JANINE PERRETT: I can already see one change. You’ve gone a whole, I think five minutes, without mentioning the mining tax or the carbon tax. So is this the way, we’re stopping looking back at the no’s and looking forward on what we might do?
MATHIAS CORMANN: When I talked about shedding the lead that Labor had put in our saddle bag, the mining tax and the carbon tax are two big examples.
JANINE PERRETT: Oh...
MATHIAS CORMANN: You can laugh about it, but this is a very serious point. We are a trading nation. We are an export focused nation. It is very important for us as an economy to be internationally competitive. When Labor put burdens into our economy like the carbon tax and the mining tax, which slowed us down, which made it harder for us to be successful, then these were bad decisions by the previous Labor government which we have already corrected. Moving forward there is much more work to be done to get us into the best possible position for the future.
JANINE PERRETT: Ok let’s look forward. There is a lot of speculation around markets today and in the commentariat saying that you might bring forward MYEFO, which is traditionally out in December and it’s a bit of a stocktake of where we’re at, but this might be brought forward to October and there might even be a mini-Budget. Do you see any merit in that, to sort of recalibrate?
MATHIAS CORMANN: That speculation is wrong. It must be coming from people who don’t really appreciate what is involved in putting together a Budget update in an orderly fashion. The MYEFO, the Mid-Year Economic and Fiscal Outlook, the half yearly Budget update, will come out in December as planned. The reason we are putting it out in December is because we want to have access to the national accounts data for the third quarter, so that we have the most current economic information analysis and information to underpin our forecasts available. I don’t really know where that speculation comes from. I have been having a number of conversations with the Treasurer and I have been having a number of conversations with the Prime Minister and our position is very clear. Our half yearly Budget update will happen in December as planned. There is a lot of work to be done between now and then, to ensure that we have got everything in the right place at the right time.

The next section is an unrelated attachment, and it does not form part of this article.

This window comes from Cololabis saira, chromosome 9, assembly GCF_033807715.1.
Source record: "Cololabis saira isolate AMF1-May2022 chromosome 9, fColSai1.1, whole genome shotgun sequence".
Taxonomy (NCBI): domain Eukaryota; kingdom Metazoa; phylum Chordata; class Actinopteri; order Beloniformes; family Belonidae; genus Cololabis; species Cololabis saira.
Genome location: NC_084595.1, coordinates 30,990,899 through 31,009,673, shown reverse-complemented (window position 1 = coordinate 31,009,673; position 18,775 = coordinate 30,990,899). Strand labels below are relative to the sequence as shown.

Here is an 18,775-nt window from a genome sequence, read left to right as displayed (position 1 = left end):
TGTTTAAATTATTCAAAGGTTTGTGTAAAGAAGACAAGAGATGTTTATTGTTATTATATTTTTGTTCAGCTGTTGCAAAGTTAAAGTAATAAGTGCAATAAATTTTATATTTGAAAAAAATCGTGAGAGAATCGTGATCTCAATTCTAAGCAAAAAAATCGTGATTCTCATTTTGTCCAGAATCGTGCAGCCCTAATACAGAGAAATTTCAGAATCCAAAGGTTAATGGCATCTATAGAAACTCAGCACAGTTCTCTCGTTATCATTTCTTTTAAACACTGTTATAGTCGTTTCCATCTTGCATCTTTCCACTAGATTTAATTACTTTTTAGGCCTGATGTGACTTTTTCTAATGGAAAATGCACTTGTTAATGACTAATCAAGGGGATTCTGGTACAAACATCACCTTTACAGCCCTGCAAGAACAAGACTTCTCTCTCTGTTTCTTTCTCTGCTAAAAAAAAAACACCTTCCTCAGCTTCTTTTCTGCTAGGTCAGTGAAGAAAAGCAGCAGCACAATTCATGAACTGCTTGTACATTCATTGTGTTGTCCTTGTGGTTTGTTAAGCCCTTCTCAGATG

JANINE PERRETT: So MYEFO on track for December, and are you also ruling out any mini-Budget before then?
MATHIAS CORMANN: The description of a mini-Budget is a description that comes from commentators. We are going to have an update on our Budget, on our 2015-16 Budget in December, that is the Mid-Year Economic and Fiscal Outlook. Whether people want to describe that as a mini-Budget or as a half yearly Budget update, which is what it is, that is a matter for the commentators. Our next Budget document, our next Budget report, our next update on the state of the Budget and on our plans moving forward will be the Mid-Year Economic and Fiscal Outlook in December.
JANINE PERRETT: What’s your feeling at the moment as Finance Minister on how we’re travelling? There was a feeling that the economy had been stagnating, that was one of the reasons given for the need for a change in leadership. Did you get the feeling that we were in a rut?
MATHIAS CORMANN: I don’t believe that the economy is stagnating. I don’t believe the Prime Minister or the Treasurer think the economy is stagnating. To the contrary, the Prime Minister, the Treasurer, myself, we’re all optimistic about the future and about what lies ahead for the Australian economy. If you look at things from a glass half full perspective, you have to observe that the Australian economy continues to grow. We are in our 25th year of continuous growth. That is despite the biggest falls in our terms of trade in about 50 years. That is despite significant falls in the prices that we are able to achieve for our key commodities on global markets. So when other commodity based economies like Brazil and Canada are in recession, the Australian economy continues to grow, which is an indicator that the Australian economy is quite resilient. We have been doing some good work in recent years in getting some of that lead out of our saddle bag and getting ourselves in a more competitive position. But there is more work to be done into the future. We want to strengthen growth and create more jobs moving forward. In particular, on the back of a serious focus on the opportunities for innovation.